“Never again” is apparently quite specific. It means we’ll never let Germans systematically exterminate six million Jews. And we’ll never let Rwandan Hutu militias murder eight hundred thousands Tutsis and moderate Hutus again. With other cases, we’ll have to wait and see.
At bottom, this question about Kony and our inability to figure out whether we should get involved or not speaks to one of the central problems that has always faced the creation of a robust international human rights regime, especially for those who really do want to help others but without seeming like thoughtless bullies: Do we want human rights that are actually enforceable, that actually mean something? If so, how do we propose to make them enforceable if not by actually going and arresting human rights abusers?
I don’t mean to suggest that this is an easy question to answer, as I think that every one of these situations will lead to problems (both foreseen and unforeseen) and casualties. Nonetheless, I think it’s a question that we absolutely must start thinking about pretty seriously. If we honestly care about the suffering of others, what are we going to do about it?
Cafepress under fire for Anti-Mexican merchandise
Cafepress removed its Anti-Mexican page after complaints. An Anti-Mexico page remains up (Screenshot)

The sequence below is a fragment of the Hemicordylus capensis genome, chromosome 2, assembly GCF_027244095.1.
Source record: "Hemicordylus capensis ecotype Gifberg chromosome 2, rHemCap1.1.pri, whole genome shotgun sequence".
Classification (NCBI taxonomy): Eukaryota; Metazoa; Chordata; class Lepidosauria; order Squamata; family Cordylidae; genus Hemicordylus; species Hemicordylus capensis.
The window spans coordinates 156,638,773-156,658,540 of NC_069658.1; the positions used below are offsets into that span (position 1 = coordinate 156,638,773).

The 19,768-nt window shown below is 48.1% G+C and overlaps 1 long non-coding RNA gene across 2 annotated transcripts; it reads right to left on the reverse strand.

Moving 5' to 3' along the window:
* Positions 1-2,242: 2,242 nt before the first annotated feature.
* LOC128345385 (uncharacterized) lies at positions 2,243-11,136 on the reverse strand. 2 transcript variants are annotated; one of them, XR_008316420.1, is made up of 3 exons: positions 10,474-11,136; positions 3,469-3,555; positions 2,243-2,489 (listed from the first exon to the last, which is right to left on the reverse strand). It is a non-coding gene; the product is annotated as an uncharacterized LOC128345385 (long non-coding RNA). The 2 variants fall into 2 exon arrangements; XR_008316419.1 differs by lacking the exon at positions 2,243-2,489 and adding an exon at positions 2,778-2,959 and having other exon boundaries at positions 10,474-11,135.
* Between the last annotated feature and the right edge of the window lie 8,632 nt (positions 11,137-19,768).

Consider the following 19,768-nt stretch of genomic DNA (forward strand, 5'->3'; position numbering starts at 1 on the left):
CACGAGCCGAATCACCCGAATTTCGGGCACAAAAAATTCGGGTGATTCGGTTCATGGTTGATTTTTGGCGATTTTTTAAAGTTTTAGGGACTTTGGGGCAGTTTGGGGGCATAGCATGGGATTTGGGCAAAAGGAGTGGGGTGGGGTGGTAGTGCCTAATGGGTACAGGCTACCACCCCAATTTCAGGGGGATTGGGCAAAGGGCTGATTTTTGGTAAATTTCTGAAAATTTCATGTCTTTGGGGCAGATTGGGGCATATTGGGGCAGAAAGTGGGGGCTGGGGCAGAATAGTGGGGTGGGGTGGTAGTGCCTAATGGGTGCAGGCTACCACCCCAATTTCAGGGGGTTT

Cafepress is an e-commerce website where you can buy user-submitted t-shirts, mugs, tote bags and much more. All manner of merchandise is available for purchase — including anti-Mexican items.
This is disgusting. With that said, let me stress that for millions of undocumented individuals (human beings with needs and aspirations akin to yours and my own) living in the United States of America, they are home.
The California publication’s Michelle Woo wrote Thursday: “A friend of mine, Michael Schennum, is the short-haired gentleman in the top row, center, behind the letter “M.” He is half Chinese and half white. Not Latino. Not even a little bit.
Schennum, who is a staff photographer for The Arizona Republic, wrote on his Facebook page, ‘“They never told me what it was for or [asked] if I was Latino.’
You can’t make this stuff up.
If immigration can deport someone for working without documents, why should it not deport criminals?” says Mauricio.